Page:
Former aged care director to stand trial on fraud charges
Five years after the ABC revealed the financial collapse of an aged care facility in Melbourne, the home’s former director has pleaded not guilty and will stand trial on four charges of fraud.
- ASIC alleges Gela Newitt dishonestly obtained a financial advantage on two occasions
- It also alleged she dishonestly appropriated deposit money belonging to residents
- Ms Newitt has pleaded not guilty and will return to court in August
Gela Newitt is the former director of Parklane Assets, which ran the 42-bed Mentone Gardens Supportive Care Home facility in Melbourne’s south-east.
The Australian Securities and Investments Commission (ASIC) brought the case against Ms Newitt in June 2017.
ASIC alleged that on two occasions, in February 2009 and March 2009, Ms Newitt dishonestly obtained a financial advantage for herself.
It also alleged Ms Newitt falsely represented to residents of Mentone Gardens that their deposit money would be held in a trust account and that interest gained from the money would be used to reduce accommodation fees.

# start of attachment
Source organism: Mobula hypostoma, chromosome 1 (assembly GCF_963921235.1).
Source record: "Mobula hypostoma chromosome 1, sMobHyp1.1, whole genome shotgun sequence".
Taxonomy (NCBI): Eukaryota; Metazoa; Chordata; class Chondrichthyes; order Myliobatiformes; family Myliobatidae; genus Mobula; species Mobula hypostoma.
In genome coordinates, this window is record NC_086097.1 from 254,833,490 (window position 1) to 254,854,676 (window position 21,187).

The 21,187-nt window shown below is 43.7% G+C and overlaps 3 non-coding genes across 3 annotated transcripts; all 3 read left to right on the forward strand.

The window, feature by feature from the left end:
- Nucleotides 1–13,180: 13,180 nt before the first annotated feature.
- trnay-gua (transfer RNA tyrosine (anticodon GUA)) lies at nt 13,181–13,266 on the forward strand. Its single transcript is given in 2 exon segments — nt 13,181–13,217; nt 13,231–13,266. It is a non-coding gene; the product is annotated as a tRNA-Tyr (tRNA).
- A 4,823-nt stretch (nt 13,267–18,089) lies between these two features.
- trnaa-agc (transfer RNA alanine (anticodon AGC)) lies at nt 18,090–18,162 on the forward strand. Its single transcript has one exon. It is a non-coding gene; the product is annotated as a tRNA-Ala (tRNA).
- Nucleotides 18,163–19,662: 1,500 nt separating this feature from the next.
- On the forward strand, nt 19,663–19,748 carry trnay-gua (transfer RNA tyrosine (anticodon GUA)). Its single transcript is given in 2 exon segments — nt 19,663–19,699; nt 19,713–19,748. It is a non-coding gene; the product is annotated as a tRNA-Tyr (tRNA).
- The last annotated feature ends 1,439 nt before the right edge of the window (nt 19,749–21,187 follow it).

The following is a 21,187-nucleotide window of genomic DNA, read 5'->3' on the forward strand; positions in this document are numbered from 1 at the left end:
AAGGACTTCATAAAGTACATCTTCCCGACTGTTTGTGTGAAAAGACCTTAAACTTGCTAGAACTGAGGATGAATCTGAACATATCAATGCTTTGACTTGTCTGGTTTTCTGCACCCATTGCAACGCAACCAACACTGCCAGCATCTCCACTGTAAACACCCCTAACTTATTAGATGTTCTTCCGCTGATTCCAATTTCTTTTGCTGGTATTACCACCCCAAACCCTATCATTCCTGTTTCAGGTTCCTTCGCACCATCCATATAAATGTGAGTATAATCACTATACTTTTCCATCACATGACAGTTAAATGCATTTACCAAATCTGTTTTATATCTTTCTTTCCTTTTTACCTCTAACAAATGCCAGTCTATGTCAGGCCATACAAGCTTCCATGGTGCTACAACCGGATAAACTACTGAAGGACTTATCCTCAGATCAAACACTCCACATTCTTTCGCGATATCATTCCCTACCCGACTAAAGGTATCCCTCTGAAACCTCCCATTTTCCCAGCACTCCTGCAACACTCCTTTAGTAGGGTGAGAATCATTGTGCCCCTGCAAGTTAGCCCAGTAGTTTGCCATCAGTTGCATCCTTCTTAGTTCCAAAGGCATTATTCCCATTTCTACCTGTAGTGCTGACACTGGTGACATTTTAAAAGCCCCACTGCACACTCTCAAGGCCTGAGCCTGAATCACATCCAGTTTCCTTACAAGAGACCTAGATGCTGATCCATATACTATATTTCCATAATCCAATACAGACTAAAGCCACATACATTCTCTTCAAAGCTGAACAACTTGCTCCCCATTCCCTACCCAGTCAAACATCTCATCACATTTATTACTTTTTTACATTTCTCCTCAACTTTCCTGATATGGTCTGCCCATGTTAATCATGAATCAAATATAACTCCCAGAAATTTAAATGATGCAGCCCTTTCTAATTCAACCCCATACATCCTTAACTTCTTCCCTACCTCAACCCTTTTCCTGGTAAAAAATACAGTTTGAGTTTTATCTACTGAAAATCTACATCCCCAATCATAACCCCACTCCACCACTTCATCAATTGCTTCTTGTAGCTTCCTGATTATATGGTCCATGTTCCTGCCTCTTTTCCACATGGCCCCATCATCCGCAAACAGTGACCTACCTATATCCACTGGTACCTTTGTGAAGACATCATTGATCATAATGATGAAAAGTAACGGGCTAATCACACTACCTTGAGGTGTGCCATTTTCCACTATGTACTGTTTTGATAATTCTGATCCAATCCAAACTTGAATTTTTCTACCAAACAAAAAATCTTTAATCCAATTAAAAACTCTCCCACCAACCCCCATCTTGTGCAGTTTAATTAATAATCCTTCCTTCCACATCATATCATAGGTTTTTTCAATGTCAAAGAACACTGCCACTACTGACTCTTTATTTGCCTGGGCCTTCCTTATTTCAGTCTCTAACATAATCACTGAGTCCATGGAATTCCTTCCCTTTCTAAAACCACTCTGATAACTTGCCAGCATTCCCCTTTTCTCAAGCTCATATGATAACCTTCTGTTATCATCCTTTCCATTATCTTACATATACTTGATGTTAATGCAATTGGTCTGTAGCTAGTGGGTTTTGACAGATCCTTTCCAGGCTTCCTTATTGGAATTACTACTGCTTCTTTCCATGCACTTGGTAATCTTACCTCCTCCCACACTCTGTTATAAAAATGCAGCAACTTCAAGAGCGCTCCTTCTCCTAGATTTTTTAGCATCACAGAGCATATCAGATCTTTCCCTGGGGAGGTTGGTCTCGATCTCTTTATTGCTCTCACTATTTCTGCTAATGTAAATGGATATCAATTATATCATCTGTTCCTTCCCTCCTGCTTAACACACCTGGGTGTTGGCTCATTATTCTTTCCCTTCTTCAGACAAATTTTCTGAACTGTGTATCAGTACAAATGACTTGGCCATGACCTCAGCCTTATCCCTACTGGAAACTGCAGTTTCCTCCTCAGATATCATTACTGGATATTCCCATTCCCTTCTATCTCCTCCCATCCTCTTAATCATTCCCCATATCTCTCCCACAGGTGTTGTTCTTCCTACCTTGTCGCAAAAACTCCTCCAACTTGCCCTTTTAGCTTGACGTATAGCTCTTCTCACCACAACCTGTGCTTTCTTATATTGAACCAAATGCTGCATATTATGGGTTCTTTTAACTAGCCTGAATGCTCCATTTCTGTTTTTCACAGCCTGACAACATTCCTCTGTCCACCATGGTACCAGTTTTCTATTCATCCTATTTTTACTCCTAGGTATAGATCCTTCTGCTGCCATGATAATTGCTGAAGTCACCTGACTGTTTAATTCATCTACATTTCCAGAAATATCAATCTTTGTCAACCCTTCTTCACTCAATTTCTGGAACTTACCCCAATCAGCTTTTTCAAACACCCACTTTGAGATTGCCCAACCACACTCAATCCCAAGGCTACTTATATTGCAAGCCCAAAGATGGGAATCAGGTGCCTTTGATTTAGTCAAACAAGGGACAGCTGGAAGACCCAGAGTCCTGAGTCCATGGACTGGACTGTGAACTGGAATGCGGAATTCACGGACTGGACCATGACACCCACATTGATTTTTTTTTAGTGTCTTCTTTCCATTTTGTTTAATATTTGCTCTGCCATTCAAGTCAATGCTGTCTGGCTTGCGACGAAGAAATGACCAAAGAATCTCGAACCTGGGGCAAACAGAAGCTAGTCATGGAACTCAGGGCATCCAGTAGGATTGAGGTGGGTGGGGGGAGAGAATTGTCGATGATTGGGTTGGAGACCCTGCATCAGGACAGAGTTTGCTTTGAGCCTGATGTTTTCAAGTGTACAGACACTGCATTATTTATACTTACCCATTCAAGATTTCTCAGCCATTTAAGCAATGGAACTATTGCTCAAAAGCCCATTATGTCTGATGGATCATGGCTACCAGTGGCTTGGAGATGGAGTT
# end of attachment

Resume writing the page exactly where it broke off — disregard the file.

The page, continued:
ASIC also alleged that on two occasions, in January 2010 and July 2010, Ms Newitt dishonestly appropriated deposit money belonging to residents of Mentone Gardens with the intention of permanently depriving them of their money.
After maintaining her plea of not guilty in the Country Court today, Ms Newitt was scheduled to stand trial over four weeks starting in August next year.
Ombudsman previously investigated Mentone Gardens
Mentone Gardens has had a controversial history.
The management company, Parklane Assets, was placed in liquidation in 2013, and many residents and their families lost bonds worth hundreds of thousands of dollars.
The ABC revealed in 2013 that the government-regulated nursing home was allowed to continue to take bonds of up to $250,000 from elderly residents despite the Department of Health having evidence the home was in financial trouble as early as 2011.
Ombudsman Deborah Glass investigated the matter and found a litany of failings by the Department of Health, which had oversight of the privately run aged care home.
Residents have since been paid compensation.